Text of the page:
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Review

Review: Nyrius Wireless Smart LED Multicolor Light Bulb

Nyrius' Bluetooth-connected lightbulb might get the job done, but there's nothing that really sets it apart from rivals, and there are several things that set it back.




"Smart" LED bulbs have become increasingly popular, at least among people with plenty of disposable income. There's an inherent appeal in having lights change color on a whim, or automatically turn on when you enter a room.

Initially Nyrius' bulb seems to tick a lot of the right boxes. It's controlled via an iOS or Android device, it offers scheduling options and a variety of colors, and it can even flash when your phone has an incoming call.

This review almost didn't happen, though. We actually received the bulb for testing a few months ago —but at the time, Nyrius' iPhone app simply wouldn't detect the bulb, no matter how hard we tried. We got in touch with the company, which blamed a problem with the app and promised an update. That fix came a few weeks later, and turns out to have corrected iOS 9 compatibility.

Although the bulb does work now, its app may still be the weakest link, since there are quirks and limitations that make the overall package feel shoddy. In the former category, for instance, there's no way to toggle the bulb on or off from the color picker screen without using the brightness slider —you have to do that from the Manage tab. And if you want to change the color to white, but you've recently switched away from the app, you can't just tap on the white circle —you have to choose another color before the option will respond.




Scheduling functions work reasonably well, allowing bulbs to turn or or off at certain times and on specified days of the week. Owners have to pick separate "on" and "off" schedules however, which makes sense to a degree but can add extra steps for some people, especially if they have complex schedules in mind.

You also can't control much of what happens during scheduled events. The only toggle in fact is to have the bulb fade in or out —you can't make it change color or brightness level, which should be obvious if not mandatory options. The fade isn't even that subtle, coming in steps instead of smoothly.

Another tab in the app, Moods, offers four presets: Reading, Dining, Relaxed, and Party. The first is just regular white lighting, and the other three are tacky —especially Party, which rapidly cycles between colors.

A final tab, Rhythm, tries to match lighting to music, but does this using your iPhone's microphone. That means it responds as much to talking as anything, and you have to leave your iPhone out and on to make it work.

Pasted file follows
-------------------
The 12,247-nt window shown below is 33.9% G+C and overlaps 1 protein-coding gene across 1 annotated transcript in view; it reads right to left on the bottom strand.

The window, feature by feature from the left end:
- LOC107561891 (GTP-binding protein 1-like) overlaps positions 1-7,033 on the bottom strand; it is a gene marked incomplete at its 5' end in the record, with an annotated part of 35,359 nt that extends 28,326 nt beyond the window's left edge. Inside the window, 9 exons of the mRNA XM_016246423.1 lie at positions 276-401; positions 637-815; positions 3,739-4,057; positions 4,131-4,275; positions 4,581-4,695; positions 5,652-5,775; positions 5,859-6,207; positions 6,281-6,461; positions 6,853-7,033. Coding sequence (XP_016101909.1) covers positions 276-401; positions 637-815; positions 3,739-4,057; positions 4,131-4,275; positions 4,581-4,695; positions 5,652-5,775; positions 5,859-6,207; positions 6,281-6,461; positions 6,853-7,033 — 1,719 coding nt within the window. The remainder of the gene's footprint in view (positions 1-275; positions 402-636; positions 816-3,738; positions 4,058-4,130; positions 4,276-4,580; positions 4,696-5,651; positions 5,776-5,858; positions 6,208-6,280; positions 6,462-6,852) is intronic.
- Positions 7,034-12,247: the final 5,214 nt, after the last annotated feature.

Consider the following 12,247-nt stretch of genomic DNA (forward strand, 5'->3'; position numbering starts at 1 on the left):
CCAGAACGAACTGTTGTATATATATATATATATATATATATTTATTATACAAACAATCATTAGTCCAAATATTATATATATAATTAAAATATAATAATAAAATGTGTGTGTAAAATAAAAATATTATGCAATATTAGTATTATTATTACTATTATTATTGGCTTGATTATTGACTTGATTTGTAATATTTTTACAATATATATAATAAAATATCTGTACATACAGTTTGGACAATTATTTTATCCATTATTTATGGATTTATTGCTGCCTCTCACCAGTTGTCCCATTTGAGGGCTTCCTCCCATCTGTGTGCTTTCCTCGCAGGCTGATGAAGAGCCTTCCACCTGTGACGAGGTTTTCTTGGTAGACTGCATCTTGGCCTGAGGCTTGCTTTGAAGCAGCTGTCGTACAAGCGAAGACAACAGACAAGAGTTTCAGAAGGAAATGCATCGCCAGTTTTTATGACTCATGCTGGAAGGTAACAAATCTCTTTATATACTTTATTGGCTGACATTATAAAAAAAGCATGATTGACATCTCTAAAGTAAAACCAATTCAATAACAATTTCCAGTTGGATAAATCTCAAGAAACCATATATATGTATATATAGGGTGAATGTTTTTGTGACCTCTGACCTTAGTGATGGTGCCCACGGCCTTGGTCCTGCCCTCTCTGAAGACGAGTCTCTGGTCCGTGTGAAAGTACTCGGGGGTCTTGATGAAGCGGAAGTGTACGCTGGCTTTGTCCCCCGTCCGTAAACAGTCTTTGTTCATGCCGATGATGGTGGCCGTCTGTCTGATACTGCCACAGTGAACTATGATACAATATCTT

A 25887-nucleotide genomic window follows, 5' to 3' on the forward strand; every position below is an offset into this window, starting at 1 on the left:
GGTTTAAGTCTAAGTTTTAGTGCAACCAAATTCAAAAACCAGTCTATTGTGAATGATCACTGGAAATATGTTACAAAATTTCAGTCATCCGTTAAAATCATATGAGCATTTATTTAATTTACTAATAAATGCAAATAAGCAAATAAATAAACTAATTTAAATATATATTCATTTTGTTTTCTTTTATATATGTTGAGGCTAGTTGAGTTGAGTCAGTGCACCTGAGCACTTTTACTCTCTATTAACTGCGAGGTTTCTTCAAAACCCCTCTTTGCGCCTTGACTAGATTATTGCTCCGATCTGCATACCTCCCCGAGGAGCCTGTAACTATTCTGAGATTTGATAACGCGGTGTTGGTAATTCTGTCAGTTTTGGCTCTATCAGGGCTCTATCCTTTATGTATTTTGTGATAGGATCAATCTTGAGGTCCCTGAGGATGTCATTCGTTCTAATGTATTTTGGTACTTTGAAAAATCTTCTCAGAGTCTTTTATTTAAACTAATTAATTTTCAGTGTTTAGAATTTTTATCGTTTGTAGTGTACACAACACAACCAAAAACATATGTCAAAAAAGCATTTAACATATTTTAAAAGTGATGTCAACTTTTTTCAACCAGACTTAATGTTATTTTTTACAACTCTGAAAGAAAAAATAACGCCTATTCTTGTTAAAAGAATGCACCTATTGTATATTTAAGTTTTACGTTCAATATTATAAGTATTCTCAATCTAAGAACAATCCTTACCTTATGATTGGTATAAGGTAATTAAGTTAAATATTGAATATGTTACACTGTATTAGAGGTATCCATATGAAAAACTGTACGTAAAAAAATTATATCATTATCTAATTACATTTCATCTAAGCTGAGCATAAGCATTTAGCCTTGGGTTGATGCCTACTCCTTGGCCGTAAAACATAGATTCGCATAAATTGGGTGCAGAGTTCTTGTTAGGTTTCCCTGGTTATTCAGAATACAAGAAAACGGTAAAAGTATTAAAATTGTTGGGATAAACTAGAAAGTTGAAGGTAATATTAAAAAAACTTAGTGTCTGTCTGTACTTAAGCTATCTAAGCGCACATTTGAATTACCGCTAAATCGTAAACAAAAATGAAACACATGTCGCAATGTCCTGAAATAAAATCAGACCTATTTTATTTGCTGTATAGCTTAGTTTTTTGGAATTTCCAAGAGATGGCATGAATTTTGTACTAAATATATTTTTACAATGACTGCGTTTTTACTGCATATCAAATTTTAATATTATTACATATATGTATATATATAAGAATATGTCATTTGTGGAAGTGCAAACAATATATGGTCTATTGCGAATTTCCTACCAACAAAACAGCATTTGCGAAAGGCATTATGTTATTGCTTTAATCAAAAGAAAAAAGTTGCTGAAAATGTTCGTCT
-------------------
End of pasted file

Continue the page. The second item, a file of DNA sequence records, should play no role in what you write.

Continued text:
Hardware






How does the bulb itself actually perform, though? Well enough, but not spectacularly. Like many LED bulbs, it's dimmer than normal incandescent or compact flourescent options, even when brightness is maxed out. It's fine as desk or accent lighting, especially given the power savings, and longevity potentially reaching into years or decades.

There are several selectable color tints: red, purple, blue, cyan, green, yellow, and a cool white. These all come out deeply saturated, which may not be to everyone's taste. We ended up sticking with white most of the time.

People thinking of going with Nyrius for home automation will probably be disappointed. There's no iOS HomeKit support, and while you can create multiple lighting groups, options don't get much more complex beyond that and the app can only handle eight bulbs. If you do want lights to turn on and off when you enter your house or apartment, you'll have to spend on one of the company's Smart Outlets.

Conclusion



If you don't expect too much going in, Nyrius' smart bulb may do the trick. It changes colors, it dims, you can program it to come on at night and shut off in the morning.

On the other hand, if you're truly invested in the idea of a smart home, there are other options out there with better apps and integration —in some cases cheaper, if you don't care about multi-colored lighting.

Score: 2 out of 5



Pros:
  • Long-lasting, power-sipping lighting
  • Several color options
  • Decent scheduling system


Cons:
  • Poorly designed app with some limited or useless options
  • So-so room illumination
  • Weak home automation support, no HomeKit ties


Where to Buy



The bulb can be bought for $29.99 directly from Nyrius, as well as from third-party retailers like Amazon.